Advertisements
Feeds:
Posts
Comments

Posts Tagged ‘pharmacognosy’


The Vibrant Philly Biotech Scene: Focus on KannaLife Sciences and the Discipline and Potential of Pharmacognosy

Curator and Interviewer: Stephen J. Williams, Ph.D.

 

philly2nightThis post is the third in a series of posts highlighting interviews with Philadelphia area biotech startup CEO’s and show how a vibrant biotech startup scene is evolving in the city as well as the Delaware Valley area. Philadelphia has been home to some of the nation’s oldest biotechs including Cephalon, Centocor, hundreds of spinouts from a multitude of universities as well as home of the first cloned animal (a frog), the first transgenic mouse, and Nobel laureates in the field of molecular biology and genetics. Although some recent disheartening news about the fall in rankings of Philadelphia as a biotech hub and recent remarks by CEO’s of former area companies has dominated the news, biotech incubators like the University City Science Center and Bucks County Biotechnology Center as well as a reinvigorated investment community (like PCCI and MABA) are bringing Philadelphia back. And although much work is needed to bring the Philadelphia area back to its former glory days (including political will at the state level) there are many bright spots such as the innovative young companies as outlined in these posts.

In today’s post, I had the opportunity to talk with both Dr. William Kinney, Chief Scientific Officer and Thoma Kikis, Founder/CMO of KannaLife Sciences based in the Pennsylvania Biotech Center of Bucks County.   KannaLifeSciences, although highlighted in national media reports and Headline news (HLN TV)for their work on cannabis-derived compounds, is a phyto-medical company focused on the discipline surrounding pharmacognosy, the branch of pharmacology dealing with natural drugs and their constituents.

Below is the interview with Dr. Kinney and Mr. Kikis of KannaLife Sciences and Leaders in Pharmaceutical Business Intelligence (LPBI)

 

PA Biotech Questions answered by Dr. William Kinney, Chief Scientific Officer of KannaLife Sciences

 

 

LPBI: Your parent company   is based in New York. Why did you choose the Bucks County Pennsylvania Biotechnology Center?

 

Dr. Kinney: The Bucks County Pennsylvania Biotechnology Center has several aspects that were attractive to us.  They have a rich talent pool of pharmaceutically trained medicinal chemists, an NIH trained CNS pharmacologist,  a scientific focus on liver disease, and a premier natural product collection.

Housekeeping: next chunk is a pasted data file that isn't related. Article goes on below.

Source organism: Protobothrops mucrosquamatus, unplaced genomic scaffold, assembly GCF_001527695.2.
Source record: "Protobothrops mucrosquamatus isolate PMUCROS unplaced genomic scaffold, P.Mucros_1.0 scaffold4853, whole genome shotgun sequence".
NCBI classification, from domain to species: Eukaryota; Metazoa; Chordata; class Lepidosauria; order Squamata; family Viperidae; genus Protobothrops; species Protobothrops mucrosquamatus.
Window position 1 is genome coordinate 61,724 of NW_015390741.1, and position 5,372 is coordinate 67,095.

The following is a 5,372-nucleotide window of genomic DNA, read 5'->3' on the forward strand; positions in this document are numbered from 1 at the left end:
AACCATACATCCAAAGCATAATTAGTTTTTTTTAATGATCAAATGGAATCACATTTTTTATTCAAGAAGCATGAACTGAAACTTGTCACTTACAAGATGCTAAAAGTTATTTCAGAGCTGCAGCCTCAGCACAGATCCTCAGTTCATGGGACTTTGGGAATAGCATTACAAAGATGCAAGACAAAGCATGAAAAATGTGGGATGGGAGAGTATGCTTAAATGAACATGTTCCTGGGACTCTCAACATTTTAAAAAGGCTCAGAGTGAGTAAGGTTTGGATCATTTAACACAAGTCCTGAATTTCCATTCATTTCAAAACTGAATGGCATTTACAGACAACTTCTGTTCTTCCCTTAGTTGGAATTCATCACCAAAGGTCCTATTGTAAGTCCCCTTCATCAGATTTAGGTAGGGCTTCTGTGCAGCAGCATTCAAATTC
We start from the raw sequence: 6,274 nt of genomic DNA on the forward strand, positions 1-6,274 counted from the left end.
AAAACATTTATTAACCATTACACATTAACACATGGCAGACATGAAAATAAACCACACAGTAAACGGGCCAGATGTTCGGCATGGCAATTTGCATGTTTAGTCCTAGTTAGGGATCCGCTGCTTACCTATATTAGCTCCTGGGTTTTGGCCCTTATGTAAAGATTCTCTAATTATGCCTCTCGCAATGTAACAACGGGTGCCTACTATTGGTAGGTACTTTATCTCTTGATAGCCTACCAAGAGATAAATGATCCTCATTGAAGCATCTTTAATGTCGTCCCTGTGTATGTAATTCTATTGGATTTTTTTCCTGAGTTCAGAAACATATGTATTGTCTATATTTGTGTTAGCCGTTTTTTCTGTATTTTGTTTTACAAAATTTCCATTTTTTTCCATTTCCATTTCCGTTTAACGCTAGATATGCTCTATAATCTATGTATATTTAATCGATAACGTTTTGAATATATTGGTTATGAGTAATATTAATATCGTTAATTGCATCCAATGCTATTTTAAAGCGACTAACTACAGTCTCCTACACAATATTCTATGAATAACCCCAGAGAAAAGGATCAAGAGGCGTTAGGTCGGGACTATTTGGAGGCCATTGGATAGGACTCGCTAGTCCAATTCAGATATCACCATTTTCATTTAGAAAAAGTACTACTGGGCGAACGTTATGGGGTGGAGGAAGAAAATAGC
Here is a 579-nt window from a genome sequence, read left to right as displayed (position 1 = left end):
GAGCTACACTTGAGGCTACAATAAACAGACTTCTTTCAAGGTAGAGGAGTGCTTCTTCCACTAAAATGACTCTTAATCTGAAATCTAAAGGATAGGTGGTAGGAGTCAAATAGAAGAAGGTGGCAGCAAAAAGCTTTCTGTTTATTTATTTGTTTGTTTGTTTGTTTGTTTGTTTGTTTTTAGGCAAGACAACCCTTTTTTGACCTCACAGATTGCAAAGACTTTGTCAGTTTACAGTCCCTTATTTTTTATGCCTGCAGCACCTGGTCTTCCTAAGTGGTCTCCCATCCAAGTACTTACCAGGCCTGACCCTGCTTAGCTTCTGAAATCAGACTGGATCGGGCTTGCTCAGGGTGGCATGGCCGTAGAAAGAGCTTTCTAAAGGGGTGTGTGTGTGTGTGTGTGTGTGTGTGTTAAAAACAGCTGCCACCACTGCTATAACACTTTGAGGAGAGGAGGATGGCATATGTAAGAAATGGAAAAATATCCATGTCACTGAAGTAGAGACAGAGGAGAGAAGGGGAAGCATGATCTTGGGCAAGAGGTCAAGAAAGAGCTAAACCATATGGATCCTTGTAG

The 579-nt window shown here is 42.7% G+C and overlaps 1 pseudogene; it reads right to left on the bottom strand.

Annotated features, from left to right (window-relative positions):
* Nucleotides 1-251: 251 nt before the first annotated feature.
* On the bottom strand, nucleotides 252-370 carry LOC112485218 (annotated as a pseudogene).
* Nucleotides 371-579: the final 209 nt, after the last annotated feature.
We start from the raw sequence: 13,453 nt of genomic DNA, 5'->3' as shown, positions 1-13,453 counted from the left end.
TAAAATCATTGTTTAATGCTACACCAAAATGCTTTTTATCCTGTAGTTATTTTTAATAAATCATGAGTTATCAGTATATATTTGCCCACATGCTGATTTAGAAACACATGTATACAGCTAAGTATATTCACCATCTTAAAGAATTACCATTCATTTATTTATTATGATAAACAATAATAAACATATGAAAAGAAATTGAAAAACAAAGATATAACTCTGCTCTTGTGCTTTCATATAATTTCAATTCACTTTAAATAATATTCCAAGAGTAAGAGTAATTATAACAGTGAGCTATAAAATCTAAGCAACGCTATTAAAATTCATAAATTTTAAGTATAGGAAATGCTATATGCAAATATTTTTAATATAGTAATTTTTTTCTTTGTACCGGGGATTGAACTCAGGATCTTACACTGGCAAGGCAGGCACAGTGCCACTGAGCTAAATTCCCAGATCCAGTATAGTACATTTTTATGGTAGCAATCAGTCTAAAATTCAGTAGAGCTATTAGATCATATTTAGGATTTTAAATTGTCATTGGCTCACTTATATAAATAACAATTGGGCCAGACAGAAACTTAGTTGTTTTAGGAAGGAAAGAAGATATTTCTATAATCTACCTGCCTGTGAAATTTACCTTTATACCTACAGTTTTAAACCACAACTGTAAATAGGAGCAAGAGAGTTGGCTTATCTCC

LBPI: The Blumberg Institute and Natural Products Discovery Institute has acquired a massive phytochemical library. How does this resource benefit the present and future plans for KannaLife?

 

Dr. Kinney: KannaLife is actively mining this collection for new sources of neuroprotective agents and is in the process of characterizing the active components of a specific biologically active plant extract.  Jason Clement of the NPDI has taken a lead on these scientific studies and is on our Advisory Board. 

 

LPBI: Was the state of Pennsylvania and local industry groups support KannaLife’s move into the Doylestown incubator?

 

Dr. Kinney: The move was not State influenced by state or industry groups. 

 

LPBI: Has the partnership with Ben Franklin Partners and the Center provided you with investment opportunities?

 

Dr. Kinney: Ben Franklin Partners has not yet been consulted as a source of capital.

 

LPBI: The discipline of pharmacognosy, although over a century old, has relied on individual investigators and mainly academic laboratories to make initial discoveries on medicinal uses of natural products. Although there have been many great successes (taxol, many antibiotics, glycosides, etc.) many big pharmaceutical companies have abandoned this strategy considering it a slow, innefective process. Given the access you have to the chemical library there at Buck County Technology Center, the potential you had identified with cannabanoids in diseases related to oxidative stress, how can KannaLife enhance the efficiency of finding therapeutic and potential preventive uses for natural products?

 

Dr. Kinney: KannaLife has the opportunity to improve upon natural molecules that have shown medically uses, but have limitations related to safety and bioavailability. By applying industry standard medicinal chemistry optimization and assay methods, progress is being made in improving upon nature.  In addition KannaLife has access to one of the most commercially successful natural products scientists and collections in the industry.